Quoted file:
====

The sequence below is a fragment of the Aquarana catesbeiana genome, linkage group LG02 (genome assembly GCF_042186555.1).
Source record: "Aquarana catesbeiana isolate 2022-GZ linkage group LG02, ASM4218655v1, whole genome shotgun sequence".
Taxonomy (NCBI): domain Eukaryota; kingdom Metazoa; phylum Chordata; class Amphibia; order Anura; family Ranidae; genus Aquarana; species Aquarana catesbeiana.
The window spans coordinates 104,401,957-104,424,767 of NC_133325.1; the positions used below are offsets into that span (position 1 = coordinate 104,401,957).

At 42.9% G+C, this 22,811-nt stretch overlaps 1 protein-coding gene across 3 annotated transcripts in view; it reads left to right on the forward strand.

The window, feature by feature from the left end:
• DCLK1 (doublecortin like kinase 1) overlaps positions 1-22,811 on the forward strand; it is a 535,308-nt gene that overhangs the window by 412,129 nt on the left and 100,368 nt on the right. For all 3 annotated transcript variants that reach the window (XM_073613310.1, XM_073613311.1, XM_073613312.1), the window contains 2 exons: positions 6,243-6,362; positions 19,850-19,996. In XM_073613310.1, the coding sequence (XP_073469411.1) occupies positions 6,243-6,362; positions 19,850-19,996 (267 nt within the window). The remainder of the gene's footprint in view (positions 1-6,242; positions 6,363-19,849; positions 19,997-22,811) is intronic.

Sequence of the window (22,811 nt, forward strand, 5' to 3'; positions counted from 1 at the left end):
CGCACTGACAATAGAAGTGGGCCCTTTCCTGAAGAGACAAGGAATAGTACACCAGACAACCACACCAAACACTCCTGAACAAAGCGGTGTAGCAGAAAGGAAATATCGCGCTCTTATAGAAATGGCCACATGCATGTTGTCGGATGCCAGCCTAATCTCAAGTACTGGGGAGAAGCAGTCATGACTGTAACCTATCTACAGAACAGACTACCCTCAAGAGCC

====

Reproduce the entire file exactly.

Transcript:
The sequence below is a fragment of the Aquarana catesbeiana genome, linkage group LG02 (genome assembly GCF_042186555.1).
Source record: "Aquarana catesbeiana isolate 2022-GZ linkage group LG02, ASM4218655v1, whole genome shotgun sequence".
Taxonomy (NCBI): domain Eukaryota; kingdom Metazoa; phylum Chordata; class Amphibia; order Anura; family Ranidae; genus Aquarana; species Aquarana catesbeiana.
The window spans coordinates 104,401,957-104,424,767 of NC_133325.1; the positions used below are offsets into that span (position 1 = coordinate 104,401,957).

At 42.9% G+C, this 22,811-nt stretch overlaps 1 protein-coding gene across 3 annotated transcripts in view; it reads left to right on the forward strand.

The window, feature by feature from the left end:
• DCLK1 (doublecortin like kinase 1) overlaps positions 1-22,811 on the forward strand; it is a 535,308-nt gene that overhangs the window by 412,129 nt on the left and 100,368 nt on the right. For all 3 annotated transcript variants that reach the window (XM_073613310.1, XM_073613311.1, XM_073613312.1), the window contains 2 exons: positions 6,243-6,362; positions 19,850-19,996. In XM_073613310.1, the coding sequence (XP_073469411.1) occupies positions 6,243-6,362; positions 19,850-19,996 (267 nt within the window). The remainder of the gene's footprint in view (positions 1-6,242; positions 6,363-19,849; positions 19,997-22,811) is intronic.

Sequence of the window (22,811 nt, forward strand, 5' to 3'; positions counted from 1 at the left end):
CGCACTGACAATAGAAGTGGGCCCTTTCCTGAAGAGACAAGGAATAGTACACCAGACAACCACACCAAACACTCCTGAACAAAGCGGTGTAGCAGAAAGGAAATATCGCGCTCTTATAGAAATGGCCACATGCATGTTGTCGGATGCCAGCCTAATCTCAAGTACTGGGGAGAAGCAGTCATGACTGTAACCTATCTACAGAACAGACTACCCTCAAGAGCC